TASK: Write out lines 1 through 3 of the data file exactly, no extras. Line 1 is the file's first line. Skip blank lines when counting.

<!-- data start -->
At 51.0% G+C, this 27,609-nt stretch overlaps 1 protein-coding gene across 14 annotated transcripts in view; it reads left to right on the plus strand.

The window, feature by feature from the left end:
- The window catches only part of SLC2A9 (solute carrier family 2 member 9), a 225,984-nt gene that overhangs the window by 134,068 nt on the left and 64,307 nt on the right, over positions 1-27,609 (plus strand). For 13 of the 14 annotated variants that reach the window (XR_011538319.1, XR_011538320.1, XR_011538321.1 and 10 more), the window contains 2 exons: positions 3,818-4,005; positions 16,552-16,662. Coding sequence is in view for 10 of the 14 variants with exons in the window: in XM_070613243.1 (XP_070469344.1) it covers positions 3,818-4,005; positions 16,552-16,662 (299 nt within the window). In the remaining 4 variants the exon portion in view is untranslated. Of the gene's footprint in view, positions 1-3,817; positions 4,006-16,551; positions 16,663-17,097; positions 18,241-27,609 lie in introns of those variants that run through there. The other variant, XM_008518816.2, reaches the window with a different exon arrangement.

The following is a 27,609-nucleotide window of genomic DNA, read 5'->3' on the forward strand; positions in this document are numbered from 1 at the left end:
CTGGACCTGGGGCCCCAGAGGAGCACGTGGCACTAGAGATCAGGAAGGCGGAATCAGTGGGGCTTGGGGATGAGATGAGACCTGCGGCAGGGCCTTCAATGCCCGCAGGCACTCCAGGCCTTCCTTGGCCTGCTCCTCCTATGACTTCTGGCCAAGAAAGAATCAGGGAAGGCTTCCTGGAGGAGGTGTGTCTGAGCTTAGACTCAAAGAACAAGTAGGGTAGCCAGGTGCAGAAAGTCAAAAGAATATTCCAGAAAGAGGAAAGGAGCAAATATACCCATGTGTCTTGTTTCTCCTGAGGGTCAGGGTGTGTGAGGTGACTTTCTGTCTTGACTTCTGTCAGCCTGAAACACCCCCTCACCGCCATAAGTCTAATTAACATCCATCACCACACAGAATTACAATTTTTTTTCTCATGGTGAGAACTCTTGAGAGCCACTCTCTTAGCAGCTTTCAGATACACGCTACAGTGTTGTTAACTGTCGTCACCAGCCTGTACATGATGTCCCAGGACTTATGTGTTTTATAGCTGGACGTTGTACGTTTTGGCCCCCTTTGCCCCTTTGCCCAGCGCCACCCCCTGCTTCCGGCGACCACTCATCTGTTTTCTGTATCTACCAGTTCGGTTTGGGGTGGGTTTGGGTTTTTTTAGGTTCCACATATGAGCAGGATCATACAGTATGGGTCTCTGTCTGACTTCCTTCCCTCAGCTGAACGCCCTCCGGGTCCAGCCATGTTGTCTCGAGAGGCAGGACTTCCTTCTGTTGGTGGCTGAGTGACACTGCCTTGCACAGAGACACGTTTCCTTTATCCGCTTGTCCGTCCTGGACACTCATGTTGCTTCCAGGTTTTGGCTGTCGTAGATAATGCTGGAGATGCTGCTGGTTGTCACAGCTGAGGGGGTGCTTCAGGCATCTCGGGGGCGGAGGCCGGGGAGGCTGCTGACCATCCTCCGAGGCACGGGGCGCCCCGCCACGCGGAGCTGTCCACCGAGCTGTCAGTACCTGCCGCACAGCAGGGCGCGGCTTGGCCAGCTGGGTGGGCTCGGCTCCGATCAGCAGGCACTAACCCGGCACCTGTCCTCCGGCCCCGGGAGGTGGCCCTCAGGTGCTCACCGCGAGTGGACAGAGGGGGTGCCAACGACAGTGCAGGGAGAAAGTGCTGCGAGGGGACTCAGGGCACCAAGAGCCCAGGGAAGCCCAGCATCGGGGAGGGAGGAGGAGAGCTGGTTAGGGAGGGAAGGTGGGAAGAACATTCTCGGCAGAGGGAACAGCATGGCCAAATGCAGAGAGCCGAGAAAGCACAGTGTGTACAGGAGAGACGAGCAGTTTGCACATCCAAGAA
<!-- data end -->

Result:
At 51.0% G+C, this 27,609-nt stretch overlaps 1 protein-coding gene across 14 annotated transcripts in view; it reads left to right on the plus strand.

The window, feature by feature from the left end:
- The window catches only part of SLC2A9 (solute carrier family 2 member 9), a 225,984-nt gene that overhangs the window by 134,068 nt on the left and 64,307 nt on the right, over positions 1-27,609 (plus strand). For 13 of the 14 annotated variants that reach the window (XR_011538319.1, XR_011538320.1, XR_011538321.1 and 10 more), the window contains 2 exons: positions 3,818-4,005; positions 16,552-16,662. Coding sequence is in view for 10 of the 14 variants with exons in the window: in XM_070613243.1 (XP_070469344.1) it covers positions 3,818-4,005; positions 16,552-16,662 (299 nt within the window). In the remaining 4 variants the exon portion in view is untranslated. Of the gene's footprint in view, positions 1-3,817; positions 4,006-16,551; positions 16,663-17,097; positions 18,241-27,609 lie in introns of those variants that run through there. The other variant, XM_008518816.2, reaches the window with a different exon arrangement.